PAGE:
I got my insulation off the inernet. There seem to be three major kinds. One was way to pricey. I bought some in the middle range for about $100 as I recall. I think it was called something like"Be-Quite". It is about 1/8 in thick, very sticky black with aluminum backing. It came in a 12" role and very heavy. It's almost impossible to take off after you sick it down- like contact cement. And very messy. I learned the hard way not to let the black touch anything. But I think it will really do the job when I get my truck on the road and it's not going to fall down for sure. I did the whole inside of the cab, including inside the doors.I glued on a second type of insultation (for heat) under the headliner. It was hardward store stuff but with carpet pad looking material 3/8" attached to the aluminum.
Here is a post I did awhile back. I later did a similiar test including a product sold by a member of the Jalopy Journal/ HAMB board that compared very favorably. If I can find that I will post it. Joe
This past weekend I had the chance to do some testing with a non-contact temp sensor on my three hot rods. I have just completed installing B-Quirt over the Lizard Skin sprayed earlier. I was a little concerned about that decision and wanted to see, before upholstery, how it performed. The outside temp was low 90's in bright sun. The car is a 1940 Ford coupe painted black. First I tested outside of an area that does not yet have B-Quiet on it [ran out]. I was shocked to find only a 5 degree difference between the outside and directly opposite on the inside. I had the Lizard Skin applied by a local shop that does so regularly. Did they not do it corectly???? Certainly looked good, but how do you ascertain 40 mils? I later decided to do the underside of the car and sprayed it myself, I don't know if I got 40 mils. I do like how the Lizard Skin seals the surface. Anyway, next I tested the area with B-Quite over the Lizard Skin. WOW, a 60 degree difference. I also tested my Blue 46 coupe with some insulation that comes from the aircraft industry [not sure of the name, black, closed cell foam type stuff] and a headliner. It was 40 degree's different. Then I tested my 53 F100 with two layers of the "jute" backed foil. I put the first layer in with the foil toward outside and then was told by many that was the wrong way, so I intalled a second layer with the foil to the inside. It has a Rod Doors ABS plastic headliner. It also tested at a 40 degree difference. Of course, what I don't know is what a effect a headliner will have on the 40, I hope for the better.
fordie--- If I can do it, then you can for sure!
A lot of folk go cheap because it's something you cover up, but what a difference Dynamat and Dynaliner have made. Hands down easy to handle and install, almost a shame to cover it up. Take a sec and check out my gallary under sound up grades.
Test results with Lobucrod's insulation. I wish that I could have done this in the same temperature as the last but didn't want to wait untill next summer. It was only about 78 degrees on this day. I used the trunk lid on my 46 because it has nothing in the way of insulation on the inside. I attached a piece of B-Quiet, Lobuc's, jute with foil, and the airline industry stuff. With the outside temp on the decklid at 111 degrees I obtained the following results. B-Quiet 84 deg, Lobuc 84 deg, jute/foil 88 deg and airline stuff 86 deg's. Later it dawned on me that I could create heat with my "halogen lights on a pole". So I set this up in the shop and tested the Lobuc and the B-quiet on my 40 project that has the Lizard Skin sprayed on. I was able to heat the outside surface to 160 degrees. The area that I had already installed B-quiet over the LS showed 80 degrees on the interior side, the Lobuc over the LS was 85 degrees. I have pics to back this up if anyone needs to see them, well not the halogen light induced temp because the lite was too bright to take any pics. Some thoughts about what I think that I have learned. First Lobuc has a good product that I will use again. It is as good at temp reduction as B-Quiet for a lot less money. It also is lighter than B-Quiet and easy to remove if needed, I learned that removing the B-Quiet after it has been on a while is VERY hard, as it leaves a coating of tar on the surface. Yes it looks and smells like a fresh asphalt coating on a parking lot. I would not be happy to deal with this stuff after it has been on the car for awhile. This experience makes me rethink the value of using this type of stuff. I don't know how Lobucs product would stack up against B-Quiet as far as sound control goes. Also, there did not seem to be any advantage to adding a layer of Lobuc's over the B-Quiet I already have. Putting two layers of Lobuc's product together also seemed to not lower the temp reduction. My next project will probably get a coating of Lizard Skin with Lobucrod's product over it. One last thing in case you did not see my other post regarding the thickness of Lizard Skin. I was recently able to test what was sprayed on my 40 [some by me, most by an experienced shop] with an expensive device that measure mills of coating thickness. Lizard skin recommends 40 mils, my 40 varies from 10 to 20 miils. A friend that recently did the floor of his car had to apply three coats with a roller to get to 40 mils of thickness. Just FYI. Joe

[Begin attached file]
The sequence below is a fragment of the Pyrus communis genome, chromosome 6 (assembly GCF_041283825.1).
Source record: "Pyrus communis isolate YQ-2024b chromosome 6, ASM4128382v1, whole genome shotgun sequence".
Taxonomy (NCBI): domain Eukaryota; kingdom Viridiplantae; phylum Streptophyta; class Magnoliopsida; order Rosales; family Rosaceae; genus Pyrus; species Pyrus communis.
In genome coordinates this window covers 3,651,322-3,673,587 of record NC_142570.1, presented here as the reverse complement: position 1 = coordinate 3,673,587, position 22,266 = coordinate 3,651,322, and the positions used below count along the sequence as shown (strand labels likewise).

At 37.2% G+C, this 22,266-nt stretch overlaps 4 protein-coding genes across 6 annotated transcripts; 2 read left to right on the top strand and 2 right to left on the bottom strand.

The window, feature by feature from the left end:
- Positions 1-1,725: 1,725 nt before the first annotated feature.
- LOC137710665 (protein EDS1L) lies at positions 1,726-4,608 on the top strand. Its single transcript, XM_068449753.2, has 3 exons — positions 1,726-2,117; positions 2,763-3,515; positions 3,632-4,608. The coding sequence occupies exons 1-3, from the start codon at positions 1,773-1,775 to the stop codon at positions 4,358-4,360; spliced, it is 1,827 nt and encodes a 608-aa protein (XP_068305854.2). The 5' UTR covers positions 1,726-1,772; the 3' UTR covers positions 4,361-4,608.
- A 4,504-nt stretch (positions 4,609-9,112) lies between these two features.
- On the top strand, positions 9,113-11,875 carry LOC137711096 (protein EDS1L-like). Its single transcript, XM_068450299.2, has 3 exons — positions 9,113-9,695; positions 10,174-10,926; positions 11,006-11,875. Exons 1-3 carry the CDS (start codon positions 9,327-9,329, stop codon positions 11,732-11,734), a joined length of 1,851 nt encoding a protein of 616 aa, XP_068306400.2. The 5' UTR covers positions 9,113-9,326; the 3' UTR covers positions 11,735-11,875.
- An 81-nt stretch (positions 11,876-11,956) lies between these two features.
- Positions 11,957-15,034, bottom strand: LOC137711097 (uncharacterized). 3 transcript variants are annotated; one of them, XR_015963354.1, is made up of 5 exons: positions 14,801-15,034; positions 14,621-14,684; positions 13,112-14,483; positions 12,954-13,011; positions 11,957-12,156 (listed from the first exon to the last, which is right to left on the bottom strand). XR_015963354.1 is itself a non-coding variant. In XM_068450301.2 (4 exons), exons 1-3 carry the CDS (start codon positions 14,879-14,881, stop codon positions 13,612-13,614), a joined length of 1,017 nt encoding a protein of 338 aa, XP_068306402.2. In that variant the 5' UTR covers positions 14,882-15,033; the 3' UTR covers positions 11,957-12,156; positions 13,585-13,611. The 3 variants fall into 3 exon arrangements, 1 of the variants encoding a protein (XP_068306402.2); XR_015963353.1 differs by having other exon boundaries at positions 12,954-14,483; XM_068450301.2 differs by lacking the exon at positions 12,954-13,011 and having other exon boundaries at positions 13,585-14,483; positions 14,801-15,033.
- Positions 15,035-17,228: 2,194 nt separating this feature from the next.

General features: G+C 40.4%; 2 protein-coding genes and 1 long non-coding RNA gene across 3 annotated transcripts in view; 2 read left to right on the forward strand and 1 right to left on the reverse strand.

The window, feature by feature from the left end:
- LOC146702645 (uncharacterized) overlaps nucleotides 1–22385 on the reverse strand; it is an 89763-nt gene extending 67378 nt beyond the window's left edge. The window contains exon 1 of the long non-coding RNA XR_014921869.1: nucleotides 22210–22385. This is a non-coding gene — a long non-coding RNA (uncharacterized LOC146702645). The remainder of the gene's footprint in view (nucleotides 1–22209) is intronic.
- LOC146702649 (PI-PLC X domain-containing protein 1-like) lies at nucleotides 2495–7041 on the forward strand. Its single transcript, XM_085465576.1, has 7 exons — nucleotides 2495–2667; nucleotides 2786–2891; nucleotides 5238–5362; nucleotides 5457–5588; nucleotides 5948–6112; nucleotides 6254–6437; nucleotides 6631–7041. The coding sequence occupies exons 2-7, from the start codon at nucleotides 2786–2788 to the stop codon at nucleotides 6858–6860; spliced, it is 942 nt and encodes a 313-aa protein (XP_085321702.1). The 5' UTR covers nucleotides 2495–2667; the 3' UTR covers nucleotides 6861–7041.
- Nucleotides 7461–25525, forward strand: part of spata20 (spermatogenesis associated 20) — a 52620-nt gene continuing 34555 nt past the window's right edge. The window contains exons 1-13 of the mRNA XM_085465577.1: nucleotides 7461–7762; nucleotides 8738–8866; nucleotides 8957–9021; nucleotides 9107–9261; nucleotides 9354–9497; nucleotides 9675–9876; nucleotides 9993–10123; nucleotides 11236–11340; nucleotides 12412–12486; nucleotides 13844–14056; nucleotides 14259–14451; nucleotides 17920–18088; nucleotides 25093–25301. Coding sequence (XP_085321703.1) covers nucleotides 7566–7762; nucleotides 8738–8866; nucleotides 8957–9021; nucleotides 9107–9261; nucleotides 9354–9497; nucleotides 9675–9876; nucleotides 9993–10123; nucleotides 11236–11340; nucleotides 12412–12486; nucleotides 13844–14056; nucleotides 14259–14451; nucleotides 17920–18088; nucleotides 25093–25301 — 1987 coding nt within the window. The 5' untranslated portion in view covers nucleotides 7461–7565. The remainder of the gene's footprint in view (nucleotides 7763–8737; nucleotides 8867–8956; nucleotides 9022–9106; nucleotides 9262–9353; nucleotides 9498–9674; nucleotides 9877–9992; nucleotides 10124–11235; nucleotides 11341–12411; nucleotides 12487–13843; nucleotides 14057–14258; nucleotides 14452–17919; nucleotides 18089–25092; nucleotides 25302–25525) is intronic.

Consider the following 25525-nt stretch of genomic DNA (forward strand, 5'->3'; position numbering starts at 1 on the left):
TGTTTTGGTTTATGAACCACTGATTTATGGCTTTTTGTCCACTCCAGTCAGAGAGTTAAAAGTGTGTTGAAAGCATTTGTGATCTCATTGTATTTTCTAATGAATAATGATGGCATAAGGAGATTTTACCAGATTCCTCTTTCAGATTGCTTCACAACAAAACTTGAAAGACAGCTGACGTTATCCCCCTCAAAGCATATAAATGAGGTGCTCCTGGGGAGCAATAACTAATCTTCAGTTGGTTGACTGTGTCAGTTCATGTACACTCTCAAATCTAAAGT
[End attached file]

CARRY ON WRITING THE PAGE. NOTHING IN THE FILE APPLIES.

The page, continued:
yea i just have a couple of hot water heater blankets on the floor of my 64 and it made a huge difference compared to when i was running it with a bare floor. my 59 will get dynamat or some similar product tho.
What type of cab insulation are you using? Happy with it? Anybody use the stuff from hdw.stores that looks like bubble wrap with silver foil on one side??
Just another option is Quiet Ride Solutions. They have complete precut kits with everything you need. For my 48 the cost is 436.00. I haven't got one yet but when looking for headliners I saw it on there web site.